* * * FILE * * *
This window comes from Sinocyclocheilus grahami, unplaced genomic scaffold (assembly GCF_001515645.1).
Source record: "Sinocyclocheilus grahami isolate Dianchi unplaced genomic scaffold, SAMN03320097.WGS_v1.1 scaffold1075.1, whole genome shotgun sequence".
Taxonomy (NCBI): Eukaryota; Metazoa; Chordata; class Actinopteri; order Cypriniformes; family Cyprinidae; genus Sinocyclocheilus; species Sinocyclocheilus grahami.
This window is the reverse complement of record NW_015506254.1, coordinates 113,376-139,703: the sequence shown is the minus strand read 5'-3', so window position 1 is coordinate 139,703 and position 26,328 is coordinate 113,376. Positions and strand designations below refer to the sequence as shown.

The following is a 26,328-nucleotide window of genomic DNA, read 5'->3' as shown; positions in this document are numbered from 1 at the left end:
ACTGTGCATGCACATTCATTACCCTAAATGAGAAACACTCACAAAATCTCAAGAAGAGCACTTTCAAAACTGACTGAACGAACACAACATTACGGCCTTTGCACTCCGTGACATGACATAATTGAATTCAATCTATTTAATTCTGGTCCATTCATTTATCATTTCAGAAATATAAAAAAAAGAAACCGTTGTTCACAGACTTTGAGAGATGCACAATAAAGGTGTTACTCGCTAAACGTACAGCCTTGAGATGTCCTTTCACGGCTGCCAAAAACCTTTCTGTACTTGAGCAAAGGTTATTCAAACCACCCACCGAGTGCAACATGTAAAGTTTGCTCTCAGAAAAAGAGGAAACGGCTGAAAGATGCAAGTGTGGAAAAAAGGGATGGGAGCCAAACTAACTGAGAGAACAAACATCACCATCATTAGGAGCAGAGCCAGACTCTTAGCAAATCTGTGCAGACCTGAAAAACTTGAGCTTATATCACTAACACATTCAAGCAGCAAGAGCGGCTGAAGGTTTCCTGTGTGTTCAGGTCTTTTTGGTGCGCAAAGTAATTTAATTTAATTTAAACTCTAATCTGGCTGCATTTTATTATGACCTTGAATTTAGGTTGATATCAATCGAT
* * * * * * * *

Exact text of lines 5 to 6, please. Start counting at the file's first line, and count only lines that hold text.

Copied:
The following is a 26,328-nucleotide window of genomic DNA, read 5'->3' as shown; positions in this document are numbered from 1 at the left end:
ACTGTGCATGCACATTCATTACCCTAAATGAGAAACACTCACAAAATCTCAAGAAGAGCACTTTCAAAACTGACTGAACGAACACAACATTACGGCCTTTGCACTCCGTGACATGACATAATTGAATTCAATCTATTTAATTCTGGTCCATTCATTTATCATTTCAGAAATATAAAAAAAAGAAACCGTTGTTCACAGACTTTGAGAGATGCACAATAAAGGTGTTACTCGCTAAACGTACAGCCTTGAGATGTCCTTTCACGGCTGCCAAAAACCTTTCTGTACTTGAGCAAAGGTTATTCAAACCACCCACCGAGTGCAACATGTAAAGTTTGCTCTCAGAAAAAGAGGAAACGGCTGAAAGATGCAAGTGTGGAAAAAAGGGATGGGAGCCAAACTAACTGAGAGAACAAACATCACCATCATTAGGAGCAGAGCCAGACTCTTAGCAAATCTGTGCAGACCTGAAAAACTTGAGCTTATATCACTAACACATTCAAGCAGCAAGAGCGGCTGAAGGTTTCCTGTGTGTTCAGGTCTTTTTGGTGCGCAAAGTAATTTAATTTAATTTAAACTCTAATCTGGCTGCATTTTATTATGACCTTGAATTTAGGTTGATATCAATCGAT